Re: ostream_iterator for map

"James K. Lowden" <>
Sat, 14 Apr 2012 23:35:24 -0700 (PDT)
On Sat, 14 Apr 2012 11:24:34 -0700 (PDT)
Daniel Kr?gler <> wrote:

the need for finding a matching name for operator<< is within
a member function of an instantiation of std::ostream_iterator.


At the point where this member function is defined, your global
operator<< overload cannot be found

Thanks Daniel. I think I get it. My operator<< is in the global
namespace. When invoked in main(), its definition appears prior to
invocation. The compiler sees

    A @ B

and starts by checking the global namespace for operator@ because that
is the context in which the operator is invoked.

The trick, then, is to make sure definition preceeds invocation, right?

If I define my overloaded operator<< way up at the top of main.C,
before #include <algorithm>, would it then be found? More
conventionally does,

    #include <iostream>
    #include <map>
    #include "smooth_operator.h"
    #include <iterator>
    #include <algorithm>

meet the compiler's needs in a defined way?

I'm not aware of any prohibition against defining user code before
including library headers. It's a headache to manage in a large
project, but it seems otherwise OK to me.

One last option. I think I can use still use std::copy if I don't
use std::ostream_iterator.

Sure, sure, you can use std::copy as well in *this* specific example,
because I designed my pair_io to be implicitly convertible from the
source type.

Yes, I see. I tried something else that worked. I defined my own
iterator, see below. As I wrote it, thoughts occurred to me:

1. Maybe ostream doesn't define operator<< for std::pair because
pair, like all composite types and unlike scalar types, has no single
universal format.
2. Perhaps my iterator should take a functor to handle the actual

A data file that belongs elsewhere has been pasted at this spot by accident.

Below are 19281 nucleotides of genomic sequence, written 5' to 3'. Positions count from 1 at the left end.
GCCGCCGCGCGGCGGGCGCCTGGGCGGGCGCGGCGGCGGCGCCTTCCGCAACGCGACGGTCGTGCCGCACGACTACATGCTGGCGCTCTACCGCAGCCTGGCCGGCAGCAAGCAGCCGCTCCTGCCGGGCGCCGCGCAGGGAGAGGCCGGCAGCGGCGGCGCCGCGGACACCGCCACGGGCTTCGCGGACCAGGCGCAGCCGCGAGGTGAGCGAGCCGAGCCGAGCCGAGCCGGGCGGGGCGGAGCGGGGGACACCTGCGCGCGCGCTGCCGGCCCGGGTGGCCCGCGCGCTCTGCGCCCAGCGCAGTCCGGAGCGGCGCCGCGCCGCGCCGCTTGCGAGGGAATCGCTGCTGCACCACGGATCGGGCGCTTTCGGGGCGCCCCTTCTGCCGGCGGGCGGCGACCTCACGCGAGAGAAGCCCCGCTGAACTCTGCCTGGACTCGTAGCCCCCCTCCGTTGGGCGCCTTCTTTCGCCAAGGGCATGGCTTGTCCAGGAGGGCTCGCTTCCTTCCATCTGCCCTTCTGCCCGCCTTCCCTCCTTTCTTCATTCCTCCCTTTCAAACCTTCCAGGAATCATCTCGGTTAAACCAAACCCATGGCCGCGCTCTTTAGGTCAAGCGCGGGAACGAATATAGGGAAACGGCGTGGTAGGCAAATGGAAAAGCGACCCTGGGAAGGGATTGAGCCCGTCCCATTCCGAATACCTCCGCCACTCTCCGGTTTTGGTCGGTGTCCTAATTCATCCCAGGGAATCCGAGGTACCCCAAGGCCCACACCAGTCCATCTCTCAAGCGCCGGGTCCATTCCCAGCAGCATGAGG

3. Perhaps I should use std::transform to convert the pair to a string,
and use ostream_iterator<string>.
4. Oh. I've done that before.

Regarding efficiency, I concur with your point about a wrapper class. I
would argue that converting to string is also very efficient,
especially for a std::pair whose members are small. If the pair is:

    pair<size_t, CAD_DRAWING>

yours is clearly the better approach!

What do you think about #2, though?

I would like to see ostream_iterator<std::pair<K,V>> defined in the
library, and I would like to be about to override the format on
a per-use basis, choosing among multiple formats for a given K,V type
pair. I see advantages to being able to influence the formating of
scalar types, too, but the lack of built-in support for streaming out
maps is an impediment to their use.

I think you will say the mechanism you presented meets my needs too,
and I agree. OTOH restricting ostream_iterator to use only operator<<
seems unnecessary, and more flexible iterators would make the standard
algorithms more, er, flexible.

Below is my iterator. The Oracles on StackOverflow say it's best not
to inherit from iterator. I was unable to determine why not.

  template< typename T,
    typename charT=char,
    typename traits=char_traits<charT> >
class map_ostream_iterator
   ostream &os;
   const charT *delim;
   typedef output_iterator_tag iterator_category;
   typedef T value_type;
   typedef ptrdiff_t difference_type;
   typedef T* pointer;
   typedef T& reference;

   map_ostream_iterator(std::ostream& os, charT *delim = "")
    : os(os), delim(delim) {}
   map_ostream_iterator<T,charT>& operator ++ () { return *this; }
   map_ostream_iterator<T,charT> operator * () { return *this; }
   void operator= (const T &val) { os << val << delim; }



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